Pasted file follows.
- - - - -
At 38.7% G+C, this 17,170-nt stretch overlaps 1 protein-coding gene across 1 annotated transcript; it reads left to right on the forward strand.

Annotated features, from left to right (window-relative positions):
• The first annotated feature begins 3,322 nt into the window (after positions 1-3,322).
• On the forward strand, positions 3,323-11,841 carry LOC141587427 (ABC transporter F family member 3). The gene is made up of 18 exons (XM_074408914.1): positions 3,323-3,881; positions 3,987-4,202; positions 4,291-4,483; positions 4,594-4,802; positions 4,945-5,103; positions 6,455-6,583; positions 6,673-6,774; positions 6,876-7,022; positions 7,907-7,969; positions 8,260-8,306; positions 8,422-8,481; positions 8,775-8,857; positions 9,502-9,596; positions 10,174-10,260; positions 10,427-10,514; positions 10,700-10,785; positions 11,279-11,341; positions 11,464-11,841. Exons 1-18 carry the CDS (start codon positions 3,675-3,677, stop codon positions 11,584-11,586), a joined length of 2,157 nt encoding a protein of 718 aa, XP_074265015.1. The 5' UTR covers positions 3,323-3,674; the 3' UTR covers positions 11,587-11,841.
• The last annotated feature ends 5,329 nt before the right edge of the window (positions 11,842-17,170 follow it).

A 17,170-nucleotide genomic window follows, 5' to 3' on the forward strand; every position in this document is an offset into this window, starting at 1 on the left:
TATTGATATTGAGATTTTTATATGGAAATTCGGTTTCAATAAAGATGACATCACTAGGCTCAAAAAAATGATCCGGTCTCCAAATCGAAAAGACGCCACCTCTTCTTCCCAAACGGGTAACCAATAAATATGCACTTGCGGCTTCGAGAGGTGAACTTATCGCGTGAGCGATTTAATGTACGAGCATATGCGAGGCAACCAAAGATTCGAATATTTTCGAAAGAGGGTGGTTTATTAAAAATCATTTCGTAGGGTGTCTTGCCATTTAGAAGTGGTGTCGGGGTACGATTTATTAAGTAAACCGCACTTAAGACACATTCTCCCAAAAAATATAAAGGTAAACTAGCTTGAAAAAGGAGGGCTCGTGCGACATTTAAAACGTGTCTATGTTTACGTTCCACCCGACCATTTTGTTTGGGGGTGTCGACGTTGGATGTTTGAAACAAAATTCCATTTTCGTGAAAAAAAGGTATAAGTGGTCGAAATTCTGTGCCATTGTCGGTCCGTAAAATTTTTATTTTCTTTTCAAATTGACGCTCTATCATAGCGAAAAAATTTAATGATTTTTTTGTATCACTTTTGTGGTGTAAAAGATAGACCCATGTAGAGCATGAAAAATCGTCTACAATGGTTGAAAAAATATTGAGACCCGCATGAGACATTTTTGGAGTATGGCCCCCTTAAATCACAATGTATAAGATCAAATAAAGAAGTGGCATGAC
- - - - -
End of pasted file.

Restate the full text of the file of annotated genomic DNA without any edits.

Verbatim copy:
At 38.7% G+C, this 17,170-nt stretch overlaps 1 protein-coding gene across 1 annotated transcript; it reads left to right on the forward strand.

Annotated features, from left to right (window-relative positions):
• The first annotated feature begins 3,322 nt into the window (after positions 1-3,322).
• On the forward strand, positions 3,323-11,841 carry LOC141587427 (ABC transporter F family member 3). The gene is made up of 18 exons (XM_074408914.1): positions 3,323-3,881; positions 3,987-4,202; positions 4,291-4,483; positions 4,594-4,802; positions 4,945-5,103; positions 6,455-6,583; positions 6,673-6,774; positions 6,876-7,022; positions 7,907-7,969; positions 8,260-8,306; positions 8,422-8,481; positions 8,775-8,857; positions 9,502-9,596; positions 10,174-10,260; positions 10,427-10,514; positions 10,700-10,785; positions 11,279-11,341; positions 11,464-11,841. Exons 1-18 carry the CDS (start codon positions 3,675-3,677, stop codon positions 11,584-11,586), a joined length of 2,157 nt encoding a protein of 718 aa, XP_074265015.1. The 5' UTR covers positions 3,323-3,674; the 3' UTR covers positions 11,587-11,841.
• The last annotated feature ends 5,329 nt before the right edge of the window (positions 11,842-17,170 follow it).

A 17,170-nucleotide genomic window follows, 5' to 3' on the forward strand; every position in this document is an offset into this window, starting at 1 on the left:
TATTGATATTGAGATTTTTATATGGAAATTCGGTTTCAATAAAGATGACATCACTAGGCTCAAAAAAATGATCCGGTCTCCAAATCGAAAAGACGCCACCTCTTCTTCCCAAACGGGTAACCAATAAATATGCACTTGCGGCTTCGAGAGGTGAACTTATCGCGTGAGCGATTTAATGTACGAGCATATGCGAGGCAACCAAAGATTCGAATATTTTCGAAAGAGGGTGGTTTATTAAAAATCATTTCGTAGGGTGTCTTGCCATTTAGAAGTGGTGTCGGGGTACGATTTATTAAGTAAACCGCACTTAAGACACATTCTCCCAAAAAATATAAAGGTAAACTAGCTTGAAAAAGGAGGGCTCGTGCGACATTTAAAACGTGTCTATGTTTACGTTCCACCCGACCATTTTGTTTGGGGGTGTCGACGTTGGATGTTTGAAACAAAATTCCATTTTCGTGAAAAAAAGGTATAAGTGGTCGAAATTCTGTGCCATTGTCGGTCCGTAAAATTTTTATTTTCTTTTCAAATTGACGCTCTATCATAGCGAAAAAATTTAATGATTTTTTTGTATCACTTTTGTGGTGTAAAAGATAGACCCATGTAGAGCATGAAAAATCGTCTACAATGGTTGAAAAAATATTGAGACCCGCATGAGACATTTTTGGAGTATGGCCCCCTTAAATCACAATGTATAAGATCAAATAAAGAAGTGGCATGAC